Talking Turtle Doves – we answer some frequently asked questions

Operation Turtle Dove is working with hundreds of people – farmers, land managers, communities and a whole host of volunteers – to create the right habitat conditions to allow Turtle Doves to thrive once more.

Below, we’ve set out some frequently asked questions and their answers to help shed some light on Turtle Doves, how they’re faring and how we are helping them.

What’s so special about Turtle Doves?
Turtle Doves have a special place in our hearts. Those of us that are a little bit older might reminisce of hot summer days in the countryside with the gentle purring of a Turtle Dove in the background. They have a strong association with the Twelve Days of Christmas and are often used as a symbol of love and fidelity. There are many references to the species across culture, including in several of Shakespeare’s plays.

Real-life Turtle Doves breed across most of Europe, into Central Asia, and part of North Africa. All breeding populations in Europe and Asia are long-distance migratory with wintering areas in sub-Saharan Africa. The UK has always been at the northerly limit of their range, and since peaking in the 1960s, the UK population has declined sharply. There have also been recent population declines of Turtle Doves on the continent (particularly north-western Europe), emphasising that these wonderful birds remain in urgent need of help.

Every autumn, Turtle Doves that have bred here over the summer undertake a remarkable 3,000-mile migration to sub-Saharan West Africa. We share ‘our’ birds with countries along their flyway and have a responsibility to do everything we can to support them whilst they are here.

Two Turtle Doves perched on a wooden fence.
Often used as a symbol of love and fidelity, there are many references to Turtle Doves in literature, art, music and film. © Ben Andrew (rspb-images.com).

Where can I see a Turtle Dove in the UK?
Turtle Doves migrate. They are present in England from around April to September so that’s your best time to look for them. However, being scarce and very secretive, they can be hard to spot, and you are more likely to hear their distinctive, gentle, purring song that was once the characteristic sound of summer. Eastern and south-east England are their breeding strongholds but there are small numbers elsewhere, as far north as North Yorkshire.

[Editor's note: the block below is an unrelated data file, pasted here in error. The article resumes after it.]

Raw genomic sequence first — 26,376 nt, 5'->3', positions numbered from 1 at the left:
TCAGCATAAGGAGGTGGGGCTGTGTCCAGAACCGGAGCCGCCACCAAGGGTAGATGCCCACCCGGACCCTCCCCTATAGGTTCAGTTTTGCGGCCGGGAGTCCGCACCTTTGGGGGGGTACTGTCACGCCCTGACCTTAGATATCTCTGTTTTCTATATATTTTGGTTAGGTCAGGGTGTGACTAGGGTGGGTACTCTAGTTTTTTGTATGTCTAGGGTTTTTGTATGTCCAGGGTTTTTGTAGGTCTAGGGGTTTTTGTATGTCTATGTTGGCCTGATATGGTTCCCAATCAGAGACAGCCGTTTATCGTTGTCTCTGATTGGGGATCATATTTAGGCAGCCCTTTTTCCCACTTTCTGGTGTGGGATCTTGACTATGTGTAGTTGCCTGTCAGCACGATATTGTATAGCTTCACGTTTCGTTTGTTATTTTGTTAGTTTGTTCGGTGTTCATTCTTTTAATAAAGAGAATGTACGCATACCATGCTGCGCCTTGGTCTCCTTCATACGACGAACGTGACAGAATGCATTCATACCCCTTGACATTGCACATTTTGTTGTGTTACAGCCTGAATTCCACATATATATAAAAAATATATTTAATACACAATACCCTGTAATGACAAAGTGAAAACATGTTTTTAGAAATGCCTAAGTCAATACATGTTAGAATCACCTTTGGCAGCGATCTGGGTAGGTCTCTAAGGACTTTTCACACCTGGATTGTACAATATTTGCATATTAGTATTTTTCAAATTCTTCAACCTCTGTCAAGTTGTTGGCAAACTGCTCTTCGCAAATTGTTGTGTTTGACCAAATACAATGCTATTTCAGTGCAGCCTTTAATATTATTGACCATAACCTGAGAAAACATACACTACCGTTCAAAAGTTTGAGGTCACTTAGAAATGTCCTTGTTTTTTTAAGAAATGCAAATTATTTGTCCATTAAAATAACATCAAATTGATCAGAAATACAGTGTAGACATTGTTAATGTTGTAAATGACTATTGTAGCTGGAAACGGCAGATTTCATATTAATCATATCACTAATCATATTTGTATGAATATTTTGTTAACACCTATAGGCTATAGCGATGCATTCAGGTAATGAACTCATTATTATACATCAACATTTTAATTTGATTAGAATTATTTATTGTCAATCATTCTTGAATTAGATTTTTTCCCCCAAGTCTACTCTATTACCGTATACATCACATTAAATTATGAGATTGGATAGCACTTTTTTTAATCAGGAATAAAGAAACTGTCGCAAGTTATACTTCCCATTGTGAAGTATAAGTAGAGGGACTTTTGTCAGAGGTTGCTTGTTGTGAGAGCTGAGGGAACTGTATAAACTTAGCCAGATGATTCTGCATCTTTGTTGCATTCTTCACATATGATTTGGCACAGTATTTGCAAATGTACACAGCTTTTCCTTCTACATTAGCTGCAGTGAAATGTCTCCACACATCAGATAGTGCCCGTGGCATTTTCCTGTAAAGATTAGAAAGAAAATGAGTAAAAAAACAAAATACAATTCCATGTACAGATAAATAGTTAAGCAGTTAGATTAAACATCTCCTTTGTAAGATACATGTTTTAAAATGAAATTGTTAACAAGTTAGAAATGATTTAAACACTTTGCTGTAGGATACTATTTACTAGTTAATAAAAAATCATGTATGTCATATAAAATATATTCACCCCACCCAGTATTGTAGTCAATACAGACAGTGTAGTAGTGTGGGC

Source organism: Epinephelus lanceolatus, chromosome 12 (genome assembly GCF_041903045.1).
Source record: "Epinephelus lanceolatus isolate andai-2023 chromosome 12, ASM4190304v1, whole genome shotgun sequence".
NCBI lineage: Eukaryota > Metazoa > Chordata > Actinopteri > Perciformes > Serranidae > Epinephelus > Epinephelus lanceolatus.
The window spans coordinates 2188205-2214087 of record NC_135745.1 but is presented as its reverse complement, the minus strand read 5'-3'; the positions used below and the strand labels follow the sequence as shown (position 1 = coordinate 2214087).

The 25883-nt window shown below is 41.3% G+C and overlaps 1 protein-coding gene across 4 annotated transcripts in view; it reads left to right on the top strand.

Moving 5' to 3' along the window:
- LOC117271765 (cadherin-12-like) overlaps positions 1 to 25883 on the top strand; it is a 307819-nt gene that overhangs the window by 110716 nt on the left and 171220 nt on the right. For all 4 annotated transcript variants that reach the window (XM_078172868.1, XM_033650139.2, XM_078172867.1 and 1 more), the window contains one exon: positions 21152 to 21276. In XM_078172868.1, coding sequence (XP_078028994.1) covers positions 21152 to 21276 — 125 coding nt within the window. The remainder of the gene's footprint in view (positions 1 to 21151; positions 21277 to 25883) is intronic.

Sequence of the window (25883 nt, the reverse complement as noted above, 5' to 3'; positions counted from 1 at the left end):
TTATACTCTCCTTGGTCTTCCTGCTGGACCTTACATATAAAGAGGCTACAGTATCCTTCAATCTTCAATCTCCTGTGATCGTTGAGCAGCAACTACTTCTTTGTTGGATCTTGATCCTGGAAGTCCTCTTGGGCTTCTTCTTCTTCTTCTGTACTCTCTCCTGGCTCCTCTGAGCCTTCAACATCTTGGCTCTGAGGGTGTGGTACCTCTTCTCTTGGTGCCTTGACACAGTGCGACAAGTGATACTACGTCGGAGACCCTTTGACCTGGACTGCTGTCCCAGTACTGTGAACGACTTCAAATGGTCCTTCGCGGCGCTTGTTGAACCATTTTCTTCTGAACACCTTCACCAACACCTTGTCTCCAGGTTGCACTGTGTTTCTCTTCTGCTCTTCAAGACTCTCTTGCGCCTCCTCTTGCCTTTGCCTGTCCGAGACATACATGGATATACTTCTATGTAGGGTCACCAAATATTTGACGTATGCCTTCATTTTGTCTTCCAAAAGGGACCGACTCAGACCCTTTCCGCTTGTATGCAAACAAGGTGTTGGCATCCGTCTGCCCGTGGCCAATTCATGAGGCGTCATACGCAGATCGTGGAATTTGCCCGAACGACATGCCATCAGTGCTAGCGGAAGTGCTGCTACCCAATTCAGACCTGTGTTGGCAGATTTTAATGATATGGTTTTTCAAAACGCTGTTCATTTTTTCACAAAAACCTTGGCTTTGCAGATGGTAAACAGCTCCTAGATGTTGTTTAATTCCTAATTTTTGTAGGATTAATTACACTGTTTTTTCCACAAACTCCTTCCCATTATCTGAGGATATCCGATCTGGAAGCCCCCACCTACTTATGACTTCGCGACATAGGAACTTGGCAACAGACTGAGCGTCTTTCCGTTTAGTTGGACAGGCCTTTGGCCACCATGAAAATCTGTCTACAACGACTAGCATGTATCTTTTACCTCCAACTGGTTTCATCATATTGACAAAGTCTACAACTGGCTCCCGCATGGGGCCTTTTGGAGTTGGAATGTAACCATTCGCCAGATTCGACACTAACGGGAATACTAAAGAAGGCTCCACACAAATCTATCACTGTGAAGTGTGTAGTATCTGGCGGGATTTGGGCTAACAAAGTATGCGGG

They are best looked for close to farmed land, along field and woodland edges, hedgerows and open land with extensive patches of mature broadleaved thorny scrub. Remember though, make sure you observe Turtle Doves responsibly and ensure that they can nest and feed without being disturbed.

There are several nature reserves in England where Turtle Doves might be seen and can be safely looked for on our Where and when to see Turtle Doves page.

Turtle Dove perched in a tree, surrounded by blossom.
Turtle Doves are best looked for close to farmed land, along field and woodland edges, hedgerows and open land with scattered bushes. © Ben Andrew (rspb-images.com).

What has caused the decline in Turtle Doves?
Turtle Dove numbers in the UK have plummeted by an estimated 99% since their peak in the late 1960s. Research has shown that a loss of breeding season habitats that provide seed food for the doves was the single most important factor in their decline.

Seeds are really important for Turtle Doves – they feed almost entirely on seeds, mostly from annual and perennial plants. However, many of these plants have disappeared from our countryside, due to changes in agriculture. Parallel to the reduction in available food, the average number of chicks produced each year by each breeding pair of Turtle Doves nearly halved from the 1960s to the end of the century.

Numbers have dropped across Europe, but the steepest declines have all been in north-west regions with the most heavily intensified agriculture. Until recently, hunting was also adding additional pressure on the Turtle Doves of Western Europe. The unsustainable numbers being killed would likely have prevented the breeding population from recovering, but thankfully this has now changed.

What habitats do Turtle Doves need?
Turtle Doves are not particularly specialist in their requirements and need just three key things: food, a safe place to nest and water. In north-west Europe, Turtle Doves tend to be found on farmland using open, flower-rich habitats to forage for small seeds on the ground. The edges and corners of fields, and unmanaged areas of farms are now where these birds often feed. Heathland, dunes and even allotments also provide good feeding habitat.

In England, Turtle Doves nest in thorny scrub and wide, tall hedgerows that are thick and dense, providing ideal cover for their nests, as well as providing for other red-listed birds like Nightingales. Farm ponds, ditches and other shallow water sources provide Turtle Doves with places to drink and bathe.

Whilst adult Turtle Doves can travel some distance to find food and water, the recently fledged young don’t stray far from the nest in their first few weeks. Therefore, importantly, these three elements need to be within a few hundred metres of each other to give them the best chance of surviving and breeding successfully. However, modern farming techniques have gradually meant that there are fewer of these habitats in the farmed landscape, and they are more dispersed.

Turtle Dove perched in dense scrubby vegetation.
Dense, thorny scrub and wide tall hedgerows provide ideal nesting habitat for Turtle Doves. © Ben Andrew (rspb-images.com).

Is focusing on just one species the right approach? Isn’t lots of farmland wildlife in trouble?
We know that suitable habitat for Turtle Doves will support other species that have also experienced significant recent declines. For instance, restoring dense scrub and hedgerows will provide nesting habitat for another well-loved migratory species, the Nightingale, along with others such as the Garden Warbler, Song Thrush and Bullfinch.

Flower-rich areas provide pollen and nectar for pollinators and the seeds from these flowers provide food for other birds, mammals and insects too.

Many species benefit from accessible water, particularly during our summers which are becoming hotter and drier due to climate change. The evidence shows that when we provide Turtle Doves with good breeding season habitats, we’re automatically helping a whole host of other farmland wildlife as well.